Don't Retract Pack

Top 20 of 2020

It's been quite the year of challenges! Through it all we've persevered and looked for ways we could make life better for someone, somewhere; a new momma today, a baby tomorrow, children along the way. It is our hope that you or someone you know has been empowered or uplifted or encouraged or helped this year through the work of Peaceful Parenting. It has been tough to not see you in person this year at the many expos and events we typically host, but we look forward to an even sweeter reunion when we can attend across the nation once again. 'Till then, we have gathered the Top 20 Most Read items at DrMomma during 2020. Check out those you missed, share your favorites, and pass on the love we pray comes through in our gentle parenting advocacy and education. 💖 

With this post we'd also love to showcase some of your beautiful families. If you'd like to share a photo for our 2020 Peaceful Parenting collage, drop it to this post on Facebook, into the Peaceful Parenting Community with a note that it's for the 2020 collage, or email ContactDrMomma@gmail.com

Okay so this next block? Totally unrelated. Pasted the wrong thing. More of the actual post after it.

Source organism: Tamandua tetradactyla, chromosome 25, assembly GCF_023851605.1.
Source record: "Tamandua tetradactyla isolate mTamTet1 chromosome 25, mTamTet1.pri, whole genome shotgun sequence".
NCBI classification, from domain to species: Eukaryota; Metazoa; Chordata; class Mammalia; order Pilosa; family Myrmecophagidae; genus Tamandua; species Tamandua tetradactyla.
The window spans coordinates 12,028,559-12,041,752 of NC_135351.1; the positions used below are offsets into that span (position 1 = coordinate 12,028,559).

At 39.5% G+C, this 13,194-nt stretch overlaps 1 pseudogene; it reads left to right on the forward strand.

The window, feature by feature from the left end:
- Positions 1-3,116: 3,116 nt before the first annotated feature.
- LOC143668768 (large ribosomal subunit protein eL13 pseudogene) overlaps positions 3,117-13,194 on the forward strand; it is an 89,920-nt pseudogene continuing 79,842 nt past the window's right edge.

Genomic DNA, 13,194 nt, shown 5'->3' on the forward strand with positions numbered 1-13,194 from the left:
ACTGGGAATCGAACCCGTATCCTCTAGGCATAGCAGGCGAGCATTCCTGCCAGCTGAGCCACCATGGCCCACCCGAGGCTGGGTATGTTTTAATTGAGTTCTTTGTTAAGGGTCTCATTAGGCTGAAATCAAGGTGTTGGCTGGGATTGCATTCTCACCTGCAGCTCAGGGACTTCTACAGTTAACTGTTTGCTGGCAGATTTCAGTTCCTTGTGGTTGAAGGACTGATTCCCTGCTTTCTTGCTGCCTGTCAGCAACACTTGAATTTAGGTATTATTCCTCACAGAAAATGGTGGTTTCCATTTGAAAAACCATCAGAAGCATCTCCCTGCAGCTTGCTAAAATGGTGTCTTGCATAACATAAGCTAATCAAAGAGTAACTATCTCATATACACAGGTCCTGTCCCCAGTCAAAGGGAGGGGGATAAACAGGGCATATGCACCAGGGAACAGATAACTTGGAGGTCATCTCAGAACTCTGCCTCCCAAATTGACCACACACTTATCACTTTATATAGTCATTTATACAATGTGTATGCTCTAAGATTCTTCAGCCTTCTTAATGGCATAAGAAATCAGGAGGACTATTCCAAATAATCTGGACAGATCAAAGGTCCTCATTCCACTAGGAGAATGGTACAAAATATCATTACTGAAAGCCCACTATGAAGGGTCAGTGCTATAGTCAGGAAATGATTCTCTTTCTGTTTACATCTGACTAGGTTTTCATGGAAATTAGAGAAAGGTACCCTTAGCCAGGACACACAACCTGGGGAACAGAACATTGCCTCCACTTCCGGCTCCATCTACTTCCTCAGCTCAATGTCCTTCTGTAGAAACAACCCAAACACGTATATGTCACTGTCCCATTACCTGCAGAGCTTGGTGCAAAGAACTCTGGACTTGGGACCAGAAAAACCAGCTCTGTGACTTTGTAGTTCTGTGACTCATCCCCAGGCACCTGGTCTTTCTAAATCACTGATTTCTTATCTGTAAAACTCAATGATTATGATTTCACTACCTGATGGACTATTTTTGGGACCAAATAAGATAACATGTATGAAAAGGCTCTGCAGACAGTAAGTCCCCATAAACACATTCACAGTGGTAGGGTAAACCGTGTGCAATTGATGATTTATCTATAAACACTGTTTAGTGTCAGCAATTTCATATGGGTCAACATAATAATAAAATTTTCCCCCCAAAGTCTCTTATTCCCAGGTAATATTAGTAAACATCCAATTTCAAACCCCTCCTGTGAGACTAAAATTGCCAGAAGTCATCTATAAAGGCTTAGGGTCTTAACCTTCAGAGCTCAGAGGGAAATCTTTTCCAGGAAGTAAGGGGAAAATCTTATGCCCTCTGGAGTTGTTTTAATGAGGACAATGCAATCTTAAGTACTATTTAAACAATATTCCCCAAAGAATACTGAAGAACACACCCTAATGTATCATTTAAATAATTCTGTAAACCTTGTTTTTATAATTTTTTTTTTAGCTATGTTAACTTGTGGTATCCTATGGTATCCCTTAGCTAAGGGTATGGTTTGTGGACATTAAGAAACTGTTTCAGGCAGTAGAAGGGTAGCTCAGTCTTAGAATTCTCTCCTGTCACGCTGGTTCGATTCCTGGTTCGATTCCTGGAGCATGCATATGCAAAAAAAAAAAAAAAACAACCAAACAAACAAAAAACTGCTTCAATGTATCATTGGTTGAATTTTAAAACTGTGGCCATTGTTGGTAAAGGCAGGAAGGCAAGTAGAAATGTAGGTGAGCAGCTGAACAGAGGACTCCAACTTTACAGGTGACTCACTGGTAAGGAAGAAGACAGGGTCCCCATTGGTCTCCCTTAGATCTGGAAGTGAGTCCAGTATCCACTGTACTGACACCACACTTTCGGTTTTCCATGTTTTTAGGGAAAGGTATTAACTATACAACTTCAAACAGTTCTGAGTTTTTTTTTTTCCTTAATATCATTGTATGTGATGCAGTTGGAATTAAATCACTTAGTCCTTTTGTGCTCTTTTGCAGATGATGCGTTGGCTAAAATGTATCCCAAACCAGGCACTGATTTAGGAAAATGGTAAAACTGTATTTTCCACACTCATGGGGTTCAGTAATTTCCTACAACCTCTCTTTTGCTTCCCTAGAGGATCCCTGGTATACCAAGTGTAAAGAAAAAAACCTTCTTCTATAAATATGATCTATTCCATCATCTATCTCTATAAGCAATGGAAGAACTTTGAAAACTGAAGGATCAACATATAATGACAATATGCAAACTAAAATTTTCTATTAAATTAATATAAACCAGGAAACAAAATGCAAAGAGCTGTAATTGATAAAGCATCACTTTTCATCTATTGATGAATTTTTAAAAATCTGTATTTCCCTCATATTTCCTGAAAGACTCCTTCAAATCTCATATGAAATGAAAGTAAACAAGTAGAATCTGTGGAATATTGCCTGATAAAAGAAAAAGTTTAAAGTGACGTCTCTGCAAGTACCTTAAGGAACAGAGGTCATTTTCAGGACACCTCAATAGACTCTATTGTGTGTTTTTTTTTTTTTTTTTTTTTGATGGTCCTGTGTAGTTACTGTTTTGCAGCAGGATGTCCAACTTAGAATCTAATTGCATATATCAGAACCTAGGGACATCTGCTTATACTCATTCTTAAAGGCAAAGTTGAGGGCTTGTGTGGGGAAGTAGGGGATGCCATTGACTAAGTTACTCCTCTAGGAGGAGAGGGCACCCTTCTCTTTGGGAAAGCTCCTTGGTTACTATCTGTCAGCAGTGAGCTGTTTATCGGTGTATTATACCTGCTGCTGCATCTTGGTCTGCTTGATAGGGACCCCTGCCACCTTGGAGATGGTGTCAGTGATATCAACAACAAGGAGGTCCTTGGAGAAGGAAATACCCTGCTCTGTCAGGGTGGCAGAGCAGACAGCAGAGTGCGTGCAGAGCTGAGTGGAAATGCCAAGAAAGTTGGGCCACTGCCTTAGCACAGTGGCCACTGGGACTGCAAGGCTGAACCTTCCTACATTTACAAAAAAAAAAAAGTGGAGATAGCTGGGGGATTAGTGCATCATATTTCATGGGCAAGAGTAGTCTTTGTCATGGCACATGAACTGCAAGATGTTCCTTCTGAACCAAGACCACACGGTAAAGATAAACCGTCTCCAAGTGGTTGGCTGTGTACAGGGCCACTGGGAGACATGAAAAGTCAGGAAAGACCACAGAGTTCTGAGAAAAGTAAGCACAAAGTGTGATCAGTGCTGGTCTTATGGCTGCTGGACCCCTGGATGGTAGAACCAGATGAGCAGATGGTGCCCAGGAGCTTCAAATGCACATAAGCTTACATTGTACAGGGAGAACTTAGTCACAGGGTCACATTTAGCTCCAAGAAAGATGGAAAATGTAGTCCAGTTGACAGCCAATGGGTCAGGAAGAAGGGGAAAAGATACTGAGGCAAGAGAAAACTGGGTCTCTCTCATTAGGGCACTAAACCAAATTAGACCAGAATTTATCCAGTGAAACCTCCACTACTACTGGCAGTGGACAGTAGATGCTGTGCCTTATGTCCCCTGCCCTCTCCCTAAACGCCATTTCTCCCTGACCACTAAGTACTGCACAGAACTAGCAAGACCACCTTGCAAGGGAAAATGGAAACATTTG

Top 20 of 2020

20. Take Mom's Picturehttp://www.drmomma.org/2019/07/take-moms-picture.html

19. Mama, You are Home to Mehttp://www.drmomma.org/2018/11/mama-you-are-home-to-me.html

18. Cry It Out - What is the 'It'? http://www.drmomma.org/2020/01/cry-it-out-what-is-it.html

17. The Placenta Does Not Age or Fail Post-Dateshttp://www.drmomma.org/2018/03/the-placenta-does-not-age-or-fail-post.html

16. Children Should Sleep Near Parents Until Age 5http://www.drmomma.org/2009/07/co-sleeping-children-should-sleep-with.html

15. What Should a 4 Year Old Know? http://www.drmomma.org/2011/11/what-should-4-year-old-know.html

14. Neonatal Infant Circumcision [A Video for Healthcare Professionals]http://www.drmomma.org/2011/01/neonatal-circumcision-video-for.html

13. Plastibell Infant Circumcisionhttp://www.drmomma.org/2009/08/plastibell-infant-circumcision.html

12. Your Body Within One Hour of Drinking Sodahttp://www.drmomma.org/2008/01/your-body-within-1-hour-of-drinking.html

11. Fetal Lungs Protein Release Triggers Labor to Beginhttp://www.drmomma.org/2008/01/fetal-lungs-protein-release-triggers.html

10. MRI Studies: The Brain Permanently Altered by Infant Circumcisionhttp://www.drmomma.org/2009/10/mri-studies-brain-permanently-altered.html

9. Newborn Nursing: Frequent, Lengthy, Normalhttp://www.drmomma.org/2019/10/newborn-nursing-frequent-lengthy-and.html